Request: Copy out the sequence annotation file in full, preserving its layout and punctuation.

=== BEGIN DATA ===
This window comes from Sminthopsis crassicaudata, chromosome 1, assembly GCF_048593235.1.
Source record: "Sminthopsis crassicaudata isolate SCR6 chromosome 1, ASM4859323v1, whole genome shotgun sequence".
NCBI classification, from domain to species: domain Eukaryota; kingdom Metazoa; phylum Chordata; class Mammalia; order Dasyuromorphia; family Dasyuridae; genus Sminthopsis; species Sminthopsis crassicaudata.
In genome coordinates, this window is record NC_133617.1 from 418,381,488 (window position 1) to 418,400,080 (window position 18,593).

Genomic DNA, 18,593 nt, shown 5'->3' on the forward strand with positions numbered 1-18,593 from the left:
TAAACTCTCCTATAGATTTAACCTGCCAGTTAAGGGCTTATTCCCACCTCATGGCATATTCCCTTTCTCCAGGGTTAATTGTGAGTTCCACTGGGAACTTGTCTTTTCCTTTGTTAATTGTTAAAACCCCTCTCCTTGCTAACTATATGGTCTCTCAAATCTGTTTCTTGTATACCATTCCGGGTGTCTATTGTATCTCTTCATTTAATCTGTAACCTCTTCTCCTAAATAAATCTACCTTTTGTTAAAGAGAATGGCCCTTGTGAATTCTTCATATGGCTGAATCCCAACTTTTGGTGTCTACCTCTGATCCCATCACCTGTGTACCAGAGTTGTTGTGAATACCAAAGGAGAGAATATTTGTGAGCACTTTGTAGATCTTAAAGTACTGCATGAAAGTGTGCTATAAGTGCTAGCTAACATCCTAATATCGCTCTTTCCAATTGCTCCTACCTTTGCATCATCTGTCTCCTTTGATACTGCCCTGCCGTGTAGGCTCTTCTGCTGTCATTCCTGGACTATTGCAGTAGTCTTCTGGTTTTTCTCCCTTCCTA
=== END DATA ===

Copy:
This window comes from Sminthopsis crassicaudata, chromosome 1, assembly GCF_048593235.1.
Source record: "Sminthopsis crassicaudata isolate SCR6 chromosome 1, ASM4859323v1, whole genome shotgun sequence".
NCBI classification, from domain to species: domain Eukaryota; kingdom Metazoa; phylum Chordata; class Mammalia; order Dasyuromorphia; family Dasyuridae; genus Sminthopsis; species Sminthopsis crassicaudata.
In genome coordinates, this window is record NC_133617.1 from 418,381,488 (window position 1) to 418,400,080 (window position 18,593).

Genomic DNA, 18,593 nt, shown 5'->3' on the forward strand with positions numbered 1-18,593 from the left:
TAAACTCTCCTATAGATTTAACCTGCCAGTTAAGGGCTTATTCCCACCTCATGGCATATTCCCTTTCTCCAGGGTTAATTGTGAGTTCCACTGGGAACTTGTCTTTTCCTTTGTTAATTGTTAAAACCCCTCTCCTTGCTAACTATATGGTCTCTCAAATCTGTTTCTTGTATACCATTCCGGGTGTCTATTGTATCTCTTCATTTAATCTGTAACCTCTTCTCCTAAATAAATCTACCTTTTGTTAAAGAGAATGGCCCTTGTGAATTCTTCATATGGCTGAATCCCAACTTTTGGTGTCTACCTCTGATCCCATCACCTGTGTACCAGAGTTGTTGTGAATACCAAAGGAGAGAATATTTGTGAGCACTTTGTAGATCTTAAAGTACTGCATGAAAGTGTGCTATAAGTGCTAGCTAACATCCTAATATCGCTCTTTCCAATTGCTCCTACCTTTGCATCATCTGTCTCCTTTGATACTGCCCTGCCGTGTAGGCTCTTCTGCTGTCATTCCTGGACTATTGCAGTAGTCTTCTGGTTTTTCTCCCTTCCTA